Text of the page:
Oral cancer is known for its high mortality rate in developing countries, but an international team of scientists hope its latest discovery will change that.
Researchers from the University of Otago, New Zealand, and the Indian Statistical Institute (ISI), Kolkata, have discovered epigenetic markers that are distinctly different in oral cancer tissues compared to the adjacent healthy tissues in patients.
Co-author Dr Aniruddha Chatterjee, of Otago’s Department of Pathology, says finding these biomarkers is strongly associated with patient survival.
Epigenetics (non-genetic influences on gene expression) is a powerful mechanism capable of altering gene expression in cancer cells without changes to the DNA sequence, and can cause tumour progression.
“This phenomenon is relatively new and under studied, particularly in oral cancer. This study is one of the first to identify epigenetic markers in oral cancer, using cutting-edge approaches,” he says.
For the study, published in journal Epigenomics, the team recruited 16 oral cancer patients in India, who were either tobacco smokers or chewers or of mixed habits, and took samples of both tumour and normal, adjacent tissue from them.
After isolating the DNA in the samples, the researchers discovered regions with altered epigenetic profiles in tumour cells compared to normal cells.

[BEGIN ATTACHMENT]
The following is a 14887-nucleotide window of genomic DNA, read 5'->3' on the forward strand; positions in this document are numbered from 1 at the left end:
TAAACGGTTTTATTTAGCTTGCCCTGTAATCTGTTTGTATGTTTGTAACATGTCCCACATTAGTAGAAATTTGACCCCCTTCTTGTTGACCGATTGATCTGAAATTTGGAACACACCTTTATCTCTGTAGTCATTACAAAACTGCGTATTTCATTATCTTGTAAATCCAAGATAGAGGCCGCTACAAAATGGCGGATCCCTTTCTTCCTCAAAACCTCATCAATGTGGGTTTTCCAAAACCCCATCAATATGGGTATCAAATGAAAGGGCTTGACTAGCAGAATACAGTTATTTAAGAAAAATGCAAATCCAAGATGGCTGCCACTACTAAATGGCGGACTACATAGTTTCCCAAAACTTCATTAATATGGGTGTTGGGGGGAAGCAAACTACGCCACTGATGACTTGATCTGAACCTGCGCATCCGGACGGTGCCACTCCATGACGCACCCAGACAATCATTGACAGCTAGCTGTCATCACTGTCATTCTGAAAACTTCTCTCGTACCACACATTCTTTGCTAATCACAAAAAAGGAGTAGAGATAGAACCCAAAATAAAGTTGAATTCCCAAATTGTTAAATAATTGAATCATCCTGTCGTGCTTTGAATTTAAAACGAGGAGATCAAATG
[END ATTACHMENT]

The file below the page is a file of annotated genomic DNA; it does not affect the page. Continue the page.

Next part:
They looked at one epigenetic mechanism, DNA methylation, which refers to the addition of methyl groups to DNA, like bookmarks. How these bookmarks are arranged could dictate the expression of genes and the spread of abnormal cells.
“By validating in a larger cancer cohort, we have shown that a subset of these biomarkers is significantly associated with poor prognosis of patients,” Dr Chatterjee says.
The findings could help save thousands of lives by identifying cancer cells early.
Lead author Dr Roshni Roy, of the ISI, says, according to the 2019 report of India Against Cancer, of the 300,000 cases of tobacco associated oral cancer detected globally, 86 per cent are from India.
Late diagnosis and poor prognosis are key problems associated with the high mortality rate of this cancer in developing countries.
She adds that the group was surprised to find such distinct differences in the oral cancer tissues as compared to adjacent healthy tissue from the same patients.
“We were also surprised to see that small molecules, called microRNA, were methylated or demethylated in the tumors from smokers or chewers or mixed habitués, suggesting that therapeutic intervention might be different in patients depending on the way the tobacco was abused,” she says.
The study emphasises the power of collaboration between the ISI and Otago.
Following an Otago project to streamline and develop methods and tools for analysing large-scale DNA methylation data, Professor Bidyut Roy from the ISI approached Dr Chatterjee and Professor Mike Eccles, also of Otago’s Department of Pathology, to utilise Otago’s unique expertise in the area.
“This project was very interesting and it was fantastic opportunity to work with this team in India and eventually produce a useful outcome. I was born and raised in India but New Zealand is home now, so for me it was very satisfying personally as well to work with real patient samples in India with Dr Roy and his team and tackle this important issue,” Dr Chatterjee says.